Blacks left out of Obama agenda
Although African-Americans were overjoyed with the election of US President Barack Obama, black unemployment remains high. Is Obama neglecting the black community for fear of being seen as an angry black man?
A recent study found that the median wealth of single black women is $5 in their prime earning years. In comparison, the median wealth of single white women between 36 and 49 is $42,600. As the financial crisis drags on, unemployment rates are continuing to rise among minorities in the United States while rates of home ownership fall. Is this an indication that US President Barack Obama not doing enough to help African-Americans?
He started off his administration with a great deal of hope, an immense amount of support, but his tendency is to be very cautious, so many of us in the black community have felt that he has not been the kind of force that we need right now,” said Bill Fletcher, Jr., columnist for The Black Commentator.
Many blacks in the United States felt that Obama’s election was the culmination of a long road stretching from the era of slavery and through the civil rights movement. They came out in record numbers to work for his campaign and also to vote. A study released in January by the Pew Research Center on the anniversary of Obama’s inauguration found that most African-Americans still viewed Obama positively and were optimistic about the future.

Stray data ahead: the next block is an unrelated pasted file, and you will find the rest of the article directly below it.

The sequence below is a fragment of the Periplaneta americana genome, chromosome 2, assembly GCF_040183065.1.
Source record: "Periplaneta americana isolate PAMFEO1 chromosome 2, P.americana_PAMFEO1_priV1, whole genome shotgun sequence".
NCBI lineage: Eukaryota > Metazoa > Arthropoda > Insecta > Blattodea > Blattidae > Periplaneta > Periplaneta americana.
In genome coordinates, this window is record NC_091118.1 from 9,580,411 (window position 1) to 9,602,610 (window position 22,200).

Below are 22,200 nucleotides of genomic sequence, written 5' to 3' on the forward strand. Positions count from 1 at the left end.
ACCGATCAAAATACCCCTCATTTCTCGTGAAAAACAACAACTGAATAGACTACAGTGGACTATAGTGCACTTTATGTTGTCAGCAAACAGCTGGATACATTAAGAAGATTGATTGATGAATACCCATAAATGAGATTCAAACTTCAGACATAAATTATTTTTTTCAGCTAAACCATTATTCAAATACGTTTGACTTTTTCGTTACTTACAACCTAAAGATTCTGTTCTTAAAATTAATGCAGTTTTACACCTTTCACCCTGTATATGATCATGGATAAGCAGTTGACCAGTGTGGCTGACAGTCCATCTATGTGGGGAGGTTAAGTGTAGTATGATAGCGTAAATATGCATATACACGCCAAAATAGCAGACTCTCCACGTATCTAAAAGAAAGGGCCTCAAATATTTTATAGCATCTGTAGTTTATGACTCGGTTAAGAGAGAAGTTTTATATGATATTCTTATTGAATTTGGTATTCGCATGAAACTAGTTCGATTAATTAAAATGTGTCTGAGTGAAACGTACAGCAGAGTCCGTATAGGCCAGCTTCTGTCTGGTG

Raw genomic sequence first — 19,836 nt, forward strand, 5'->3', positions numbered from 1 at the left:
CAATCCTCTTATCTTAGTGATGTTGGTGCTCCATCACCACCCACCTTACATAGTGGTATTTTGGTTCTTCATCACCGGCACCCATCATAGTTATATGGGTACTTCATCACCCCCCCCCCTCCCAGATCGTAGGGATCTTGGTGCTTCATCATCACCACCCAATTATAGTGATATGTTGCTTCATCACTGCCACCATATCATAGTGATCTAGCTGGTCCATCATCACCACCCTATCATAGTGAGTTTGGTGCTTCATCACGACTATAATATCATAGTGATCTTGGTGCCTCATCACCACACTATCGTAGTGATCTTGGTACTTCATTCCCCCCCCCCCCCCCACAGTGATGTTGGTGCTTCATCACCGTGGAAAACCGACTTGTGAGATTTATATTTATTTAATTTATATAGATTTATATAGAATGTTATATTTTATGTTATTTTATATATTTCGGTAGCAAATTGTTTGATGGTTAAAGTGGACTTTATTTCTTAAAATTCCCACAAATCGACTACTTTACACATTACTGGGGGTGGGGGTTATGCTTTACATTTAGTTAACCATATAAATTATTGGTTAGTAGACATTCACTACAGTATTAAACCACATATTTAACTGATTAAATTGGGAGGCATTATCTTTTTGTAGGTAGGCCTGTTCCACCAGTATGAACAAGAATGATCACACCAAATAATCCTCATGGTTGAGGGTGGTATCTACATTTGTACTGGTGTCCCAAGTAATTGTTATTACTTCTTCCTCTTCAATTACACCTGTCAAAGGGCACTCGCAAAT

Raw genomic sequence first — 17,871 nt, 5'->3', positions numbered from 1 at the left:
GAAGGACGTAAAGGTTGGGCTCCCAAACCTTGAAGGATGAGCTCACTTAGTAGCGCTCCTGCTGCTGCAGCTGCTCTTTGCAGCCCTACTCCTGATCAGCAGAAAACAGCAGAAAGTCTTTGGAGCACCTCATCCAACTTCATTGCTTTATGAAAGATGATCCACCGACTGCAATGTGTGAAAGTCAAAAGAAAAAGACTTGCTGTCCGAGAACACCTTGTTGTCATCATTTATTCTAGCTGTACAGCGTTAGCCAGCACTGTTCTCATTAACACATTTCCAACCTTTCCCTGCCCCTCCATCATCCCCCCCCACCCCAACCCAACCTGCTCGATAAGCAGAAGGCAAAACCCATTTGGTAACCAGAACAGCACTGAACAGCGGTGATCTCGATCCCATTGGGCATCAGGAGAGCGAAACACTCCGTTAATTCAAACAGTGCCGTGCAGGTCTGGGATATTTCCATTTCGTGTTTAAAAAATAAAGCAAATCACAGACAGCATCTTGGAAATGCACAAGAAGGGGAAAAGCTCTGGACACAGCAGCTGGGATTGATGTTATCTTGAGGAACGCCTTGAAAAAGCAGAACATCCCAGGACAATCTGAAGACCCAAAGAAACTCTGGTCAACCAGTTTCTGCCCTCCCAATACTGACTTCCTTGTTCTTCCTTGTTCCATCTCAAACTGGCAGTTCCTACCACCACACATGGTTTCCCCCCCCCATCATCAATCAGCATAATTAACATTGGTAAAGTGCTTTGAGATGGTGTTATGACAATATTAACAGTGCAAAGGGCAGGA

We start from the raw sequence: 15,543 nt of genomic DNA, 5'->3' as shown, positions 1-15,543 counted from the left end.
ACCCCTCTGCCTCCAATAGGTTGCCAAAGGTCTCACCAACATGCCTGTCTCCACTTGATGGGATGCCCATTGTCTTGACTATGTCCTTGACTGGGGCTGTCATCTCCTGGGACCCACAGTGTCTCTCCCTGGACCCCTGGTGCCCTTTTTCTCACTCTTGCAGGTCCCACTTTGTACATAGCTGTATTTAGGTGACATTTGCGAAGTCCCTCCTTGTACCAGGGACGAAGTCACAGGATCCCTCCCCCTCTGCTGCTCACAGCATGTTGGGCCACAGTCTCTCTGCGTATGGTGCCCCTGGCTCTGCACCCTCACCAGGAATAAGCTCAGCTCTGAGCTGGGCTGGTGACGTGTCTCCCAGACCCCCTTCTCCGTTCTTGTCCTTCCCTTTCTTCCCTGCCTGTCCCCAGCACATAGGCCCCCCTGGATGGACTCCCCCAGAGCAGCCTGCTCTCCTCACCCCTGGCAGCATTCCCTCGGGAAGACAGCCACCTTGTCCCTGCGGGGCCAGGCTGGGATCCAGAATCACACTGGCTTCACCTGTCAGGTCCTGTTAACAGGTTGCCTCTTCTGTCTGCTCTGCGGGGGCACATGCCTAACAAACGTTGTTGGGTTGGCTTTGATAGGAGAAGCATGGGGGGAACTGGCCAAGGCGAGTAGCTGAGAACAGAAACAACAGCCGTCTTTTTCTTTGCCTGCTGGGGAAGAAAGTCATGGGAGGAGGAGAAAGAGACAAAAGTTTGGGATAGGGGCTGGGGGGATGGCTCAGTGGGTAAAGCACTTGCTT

However, in a meeting with the president on March 11, members of the Congressional Black Caucus confronted Obama about his record thus far. The congressional leaders accused Obama of not listening to them and neglecting poor blacks.
“There is absolutely a feeling that this president does not feel comfortable specifically addressing issues of race,” said Fletcher. "President Obama is very concerned about being perceived by white Americans as the angry black man, whereas leaders in the black community feel that he needs to be more upfront about talking about issues of race.”
Still, more than half of African-Americans are optimistic about the future and believe that race relations in America have improved.
“We are very proud that there is an African American president and we want him succeed,” said Fletcher. “There is a reluctance by many African-Americans to publicly criticize Barack Obama , but I feel that there is a very constructive way to criticize President Obama in order to push him to advance the agenda that we need."